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Leeds photographer advancement somewhat.


Jack57xc2 3 29
11 Oct 2017 11:14AM
Half a point off.
thewilliam2 4 1.5k United Kingdom
11 Oct 2017 11:24AM
Bear in mind that we don't get owt for nowt in this world.

The D850 has nearly twice as many pixels as the D750 so wouldn't we expect the hi-ISO performance to be less good?
ChrisV Plus
14 2.3k 26 United Kingdom
11 Oct 2017 12:36PM
In the case of cameras of a similar generation there's potentially a lower ceiling on ISO performance, [which seems to be dictated by well size]. But the D850 is a newer design and has a range of ISO 64-102400 where its older stablemate tops out at 52800. Looking at comparison charts, the overall noise at that level [ie when the image size of the newer camera is downsampled to that of the D750], there doesn't appear to be any advantage at all due to the lower pixel count. There are other Nikons [and Sonys] that would yield better performance in ultra low light, but the D750 doesn't seem to be among them.

What we're talking about here is of course low light performance in really extreme circumstances. In most uses you'd have to say both the D750 and D850 are good low-light shooters. Unless you really specialise in that sort of photography or regularly need to shoot in a blackout, I wouldn't worry too much about it.

The claims of some cameras to be able to deliver in the millions in terms of ISO don't really live up to any sort of reasonable expectation. I reckon the gains in low-light performance since the D3/D3s really offered a big breakthrough have been incremental at best. Sensors have become very efficient in terms of eliminating most read noise, so the bulk of what you're left with is shot noise. Until someone comes up with a way of altering the laws of physics [Scotty's dead], we're stuck with that.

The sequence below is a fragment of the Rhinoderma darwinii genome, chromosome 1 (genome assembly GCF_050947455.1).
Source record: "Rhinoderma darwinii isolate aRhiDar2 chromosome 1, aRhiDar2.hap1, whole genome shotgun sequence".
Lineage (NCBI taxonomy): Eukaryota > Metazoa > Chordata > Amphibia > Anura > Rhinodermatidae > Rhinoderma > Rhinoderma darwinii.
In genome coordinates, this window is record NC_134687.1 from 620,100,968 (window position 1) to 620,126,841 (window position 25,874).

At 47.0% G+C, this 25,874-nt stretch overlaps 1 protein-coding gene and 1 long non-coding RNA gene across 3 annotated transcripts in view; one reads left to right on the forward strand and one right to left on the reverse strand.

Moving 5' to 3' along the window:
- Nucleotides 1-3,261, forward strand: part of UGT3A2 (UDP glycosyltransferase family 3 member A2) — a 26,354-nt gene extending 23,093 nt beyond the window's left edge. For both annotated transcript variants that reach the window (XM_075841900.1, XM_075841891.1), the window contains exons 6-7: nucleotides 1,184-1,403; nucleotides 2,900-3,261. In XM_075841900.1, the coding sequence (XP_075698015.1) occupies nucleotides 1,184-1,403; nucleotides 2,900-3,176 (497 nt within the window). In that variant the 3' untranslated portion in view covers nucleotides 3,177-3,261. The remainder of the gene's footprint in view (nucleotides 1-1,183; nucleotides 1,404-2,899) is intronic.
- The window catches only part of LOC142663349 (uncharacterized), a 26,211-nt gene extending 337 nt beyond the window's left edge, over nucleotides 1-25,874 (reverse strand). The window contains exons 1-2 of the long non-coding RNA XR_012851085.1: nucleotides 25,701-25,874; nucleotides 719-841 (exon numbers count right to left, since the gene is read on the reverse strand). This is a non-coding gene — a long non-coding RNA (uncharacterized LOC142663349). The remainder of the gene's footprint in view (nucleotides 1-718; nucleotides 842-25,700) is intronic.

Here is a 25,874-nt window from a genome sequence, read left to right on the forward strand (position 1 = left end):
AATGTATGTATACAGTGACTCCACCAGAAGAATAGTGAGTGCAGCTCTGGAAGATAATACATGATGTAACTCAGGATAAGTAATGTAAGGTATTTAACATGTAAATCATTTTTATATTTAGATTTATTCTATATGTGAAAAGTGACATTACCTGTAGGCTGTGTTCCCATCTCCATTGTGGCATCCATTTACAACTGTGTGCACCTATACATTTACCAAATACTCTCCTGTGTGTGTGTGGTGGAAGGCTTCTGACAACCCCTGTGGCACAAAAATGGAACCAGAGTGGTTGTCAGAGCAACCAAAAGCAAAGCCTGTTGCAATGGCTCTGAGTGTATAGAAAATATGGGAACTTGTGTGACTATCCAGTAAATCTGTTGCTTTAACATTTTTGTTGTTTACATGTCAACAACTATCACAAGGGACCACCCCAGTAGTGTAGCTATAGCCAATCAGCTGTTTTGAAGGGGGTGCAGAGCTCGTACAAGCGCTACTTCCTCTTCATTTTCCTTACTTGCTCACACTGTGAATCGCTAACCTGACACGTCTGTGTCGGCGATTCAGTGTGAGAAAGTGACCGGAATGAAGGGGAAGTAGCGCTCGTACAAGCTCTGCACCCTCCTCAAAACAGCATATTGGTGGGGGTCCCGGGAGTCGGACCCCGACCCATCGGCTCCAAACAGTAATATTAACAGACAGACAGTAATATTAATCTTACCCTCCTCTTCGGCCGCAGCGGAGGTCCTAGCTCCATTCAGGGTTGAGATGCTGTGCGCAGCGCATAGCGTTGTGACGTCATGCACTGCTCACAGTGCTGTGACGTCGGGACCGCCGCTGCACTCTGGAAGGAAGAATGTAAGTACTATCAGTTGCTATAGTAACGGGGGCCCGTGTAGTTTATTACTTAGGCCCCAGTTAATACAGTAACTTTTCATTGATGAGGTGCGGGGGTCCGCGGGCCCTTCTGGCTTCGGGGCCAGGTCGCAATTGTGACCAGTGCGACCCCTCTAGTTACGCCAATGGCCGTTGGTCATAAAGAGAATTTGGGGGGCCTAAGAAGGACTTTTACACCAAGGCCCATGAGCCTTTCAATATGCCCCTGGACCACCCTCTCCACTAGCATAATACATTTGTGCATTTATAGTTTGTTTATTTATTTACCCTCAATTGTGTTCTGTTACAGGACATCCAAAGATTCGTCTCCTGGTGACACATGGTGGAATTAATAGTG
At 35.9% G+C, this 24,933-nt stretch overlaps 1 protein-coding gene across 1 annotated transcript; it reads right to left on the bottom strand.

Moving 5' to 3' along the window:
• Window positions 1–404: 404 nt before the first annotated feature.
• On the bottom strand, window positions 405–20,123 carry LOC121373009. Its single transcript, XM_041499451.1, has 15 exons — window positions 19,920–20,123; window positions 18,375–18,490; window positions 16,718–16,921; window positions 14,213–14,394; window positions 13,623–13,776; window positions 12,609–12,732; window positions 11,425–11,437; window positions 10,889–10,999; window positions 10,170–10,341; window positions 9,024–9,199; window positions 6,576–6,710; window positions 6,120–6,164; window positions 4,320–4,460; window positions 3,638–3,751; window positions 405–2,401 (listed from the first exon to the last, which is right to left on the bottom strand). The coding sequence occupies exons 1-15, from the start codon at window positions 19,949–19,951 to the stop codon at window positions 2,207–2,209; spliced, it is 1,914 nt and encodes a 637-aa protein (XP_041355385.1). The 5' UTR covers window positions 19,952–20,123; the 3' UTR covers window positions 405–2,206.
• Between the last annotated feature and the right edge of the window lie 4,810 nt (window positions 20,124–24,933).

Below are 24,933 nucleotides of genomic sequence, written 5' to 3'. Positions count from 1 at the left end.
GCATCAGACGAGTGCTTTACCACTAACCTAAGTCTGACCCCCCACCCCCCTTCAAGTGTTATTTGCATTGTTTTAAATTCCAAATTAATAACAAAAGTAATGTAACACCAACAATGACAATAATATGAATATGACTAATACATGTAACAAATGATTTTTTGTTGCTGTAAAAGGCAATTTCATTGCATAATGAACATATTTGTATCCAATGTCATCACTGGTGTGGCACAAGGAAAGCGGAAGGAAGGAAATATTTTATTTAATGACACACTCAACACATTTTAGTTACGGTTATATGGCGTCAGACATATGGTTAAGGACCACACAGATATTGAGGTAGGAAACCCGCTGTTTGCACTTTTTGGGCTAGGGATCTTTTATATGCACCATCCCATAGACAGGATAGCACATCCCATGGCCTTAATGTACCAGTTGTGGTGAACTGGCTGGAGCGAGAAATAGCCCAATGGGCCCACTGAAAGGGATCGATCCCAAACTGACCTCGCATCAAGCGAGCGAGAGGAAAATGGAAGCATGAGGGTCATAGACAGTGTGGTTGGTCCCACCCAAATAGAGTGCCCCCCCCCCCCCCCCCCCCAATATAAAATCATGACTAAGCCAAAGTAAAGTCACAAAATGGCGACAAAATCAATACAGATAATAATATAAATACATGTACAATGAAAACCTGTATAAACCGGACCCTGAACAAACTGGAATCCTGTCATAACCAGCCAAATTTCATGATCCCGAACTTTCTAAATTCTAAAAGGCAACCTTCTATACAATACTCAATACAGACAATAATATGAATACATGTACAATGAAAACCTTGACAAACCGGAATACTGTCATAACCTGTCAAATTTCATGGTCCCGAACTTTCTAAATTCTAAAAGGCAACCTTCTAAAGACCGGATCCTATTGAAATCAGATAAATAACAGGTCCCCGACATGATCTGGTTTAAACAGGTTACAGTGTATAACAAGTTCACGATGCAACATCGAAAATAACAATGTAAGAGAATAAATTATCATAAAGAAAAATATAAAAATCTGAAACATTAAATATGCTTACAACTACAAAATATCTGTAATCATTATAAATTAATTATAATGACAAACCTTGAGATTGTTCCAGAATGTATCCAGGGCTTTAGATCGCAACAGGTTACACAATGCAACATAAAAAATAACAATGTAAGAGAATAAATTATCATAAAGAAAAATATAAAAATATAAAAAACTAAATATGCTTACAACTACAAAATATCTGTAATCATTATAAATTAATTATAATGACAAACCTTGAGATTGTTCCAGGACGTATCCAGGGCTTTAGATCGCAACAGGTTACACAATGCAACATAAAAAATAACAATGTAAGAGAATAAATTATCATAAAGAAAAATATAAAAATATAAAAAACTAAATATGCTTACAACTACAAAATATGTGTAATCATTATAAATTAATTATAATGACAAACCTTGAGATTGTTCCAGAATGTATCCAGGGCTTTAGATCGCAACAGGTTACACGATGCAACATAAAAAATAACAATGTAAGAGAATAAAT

I think any significant further gain in low-light performance will come from a change of paradigm [multiple array computational photography looking most likely at present].
Jack57xc2 3 29
30 Oct 2017 10:04AM
Nphoto mag gave half a point off being the perfect camera.

It's so a marvellous camera but for low light high iso, the D750 and D810 are just a bit somewhat better.
Jack57xc2 3 29
30 Oct 2017 10:10AM
It also needs the best lenses and perfect focus more than cheaper cameras.

But in not complaining about this camera. It's one of the best cameras ever made.
ChrisV Plus
14 2.3k 26 United Kingdom
30 Oct 2017 11:36AM

Quote:Nphoto mag gave half a point off being the perfect camera.

It's so a marvellous camera but for low light high iso, the D750 and D810 are just a bit somewhat better.



No, I don't think that's true at all. When you downsample the images to the same sizes, there's pretty much nothing in it.
ChrisV Plus
14 2.3k 26 United Kingdom
30 Oct 2017 11:58AM
...and that's good news for anyone who is a fan of this [great] camera - because you're sacrificing very little for all that extra detail. There are a few cameras out there that can draw out a bit better ultra low light performance by lowering the sensel count, but not many and not by anything like as much as some spin [some of it from Nikon themselves] would have you believe.

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